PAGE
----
Why has China banned BBC World News from airing in their nation?

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China has restricted the BBC World News channel from a couple of outlets where it could be viewed in the country in possible retaliation following British regulators canceled the license of China’s state-owned channel CGTN.

On Thursday, the Media regulator Ofcom had canceled the license of the Chinese channel CGTN following a probe that found that the license was wrongfully held by Star China Media Limited.

Ofcom stated that Star China Media Limited didn’t have editorial liability for the channel’s output, and due to which they don’t meet the lawful terms of having control over the authorized service. Star was going about as the distributor, instead of the provider of the news channel, Ofcom added.

In a possible retaliation, the National Radio and Television Administration stated that BBC World News in China violated rules that news reporting be valid and unprejudiced. It blamed the BBC for ruining China’s ethnic solidarity and national interest globally.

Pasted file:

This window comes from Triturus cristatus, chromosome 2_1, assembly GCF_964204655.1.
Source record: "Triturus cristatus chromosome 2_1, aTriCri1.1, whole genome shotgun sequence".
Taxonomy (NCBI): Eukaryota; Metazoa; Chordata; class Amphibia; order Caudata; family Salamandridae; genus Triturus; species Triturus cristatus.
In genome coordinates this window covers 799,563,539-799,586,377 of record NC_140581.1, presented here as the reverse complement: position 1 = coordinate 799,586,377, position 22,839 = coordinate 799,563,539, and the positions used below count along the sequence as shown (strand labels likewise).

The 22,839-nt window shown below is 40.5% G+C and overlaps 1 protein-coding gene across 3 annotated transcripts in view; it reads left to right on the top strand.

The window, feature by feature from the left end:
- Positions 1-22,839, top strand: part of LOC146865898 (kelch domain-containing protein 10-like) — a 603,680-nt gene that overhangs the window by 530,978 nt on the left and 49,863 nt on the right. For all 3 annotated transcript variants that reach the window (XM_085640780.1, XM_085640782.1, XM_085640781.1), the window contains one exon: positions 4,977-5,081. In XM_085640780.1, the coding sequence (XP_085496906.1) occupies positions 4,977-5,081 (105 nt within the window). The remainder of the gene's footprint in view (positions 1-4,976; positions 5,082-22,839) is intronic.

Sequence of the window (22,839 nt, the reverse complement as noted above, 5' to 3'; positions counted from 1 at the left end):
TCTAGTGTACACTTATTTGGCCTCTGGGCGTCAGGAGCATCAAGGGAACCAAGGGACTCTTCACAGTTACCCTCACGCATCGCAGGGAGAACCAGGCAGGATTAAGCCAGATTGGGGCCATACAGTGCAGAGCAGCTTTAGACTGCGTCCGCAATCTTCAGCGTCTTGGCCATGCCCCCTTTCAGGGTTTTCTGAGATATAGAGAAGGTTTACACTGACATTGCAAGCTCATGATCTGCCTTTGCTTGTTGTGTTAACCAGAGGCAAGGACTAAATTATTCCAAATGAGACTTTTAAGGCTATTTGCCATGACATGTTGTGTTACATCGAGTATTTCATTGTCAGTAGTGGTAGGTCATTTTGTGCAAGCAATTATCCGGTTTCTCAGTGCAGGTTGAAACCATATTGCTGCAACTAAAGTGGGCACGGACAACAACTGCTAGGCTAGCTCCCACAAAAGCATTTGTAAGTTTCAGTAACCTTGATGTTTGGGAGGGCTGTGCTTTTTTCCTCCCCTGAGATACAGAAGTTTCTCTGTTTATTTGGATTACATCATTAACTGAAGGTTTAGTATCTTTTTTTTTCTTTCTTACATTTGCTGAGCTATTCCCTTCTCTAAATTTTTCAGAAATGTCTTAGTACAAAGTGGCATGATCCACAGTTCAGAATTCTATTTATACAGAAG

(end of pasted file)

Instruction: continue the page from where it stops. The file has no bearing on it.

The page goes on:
The British foreign secretary, Dominic Raab, described the move as an unacceptable trimming of press freedom that would simply harm China’s worldwide reputation.

Read more : China slams BBC in a retaliatory move after British regulator revokes Beijing-backed CGTN’s license

The recent ban is one more indication of crumbling relations between the UK and China. However, there is no indication if the BBC journalists in China would get affected by the sudden ban. The Chinese government has sharply criticized the BBC reports on the coronavirus pandemic in China, charges of forced labor, and reports on sexual exploitation in the northwestern Xinjiang region as well.

As per the Guardian, relations have plunged because of the new Chinese security laws in Hong Kong, and a more extensive crackdown on dissenters in the region. The UK has put restrictions on Chinese investments and imposed sanctions.

In 2020, the Beijing regime had removed foreign correspondents for The Wall Street Journal, The Washington Post, and The New York Times during the contentions with the Trump administration, The Independent reported.

The U.S. State Department representative Ned Price stated that it’s upsetting to know that media operations are restricted inside China while “Beijing’s political leaders utilize free and open media provisions abroad.

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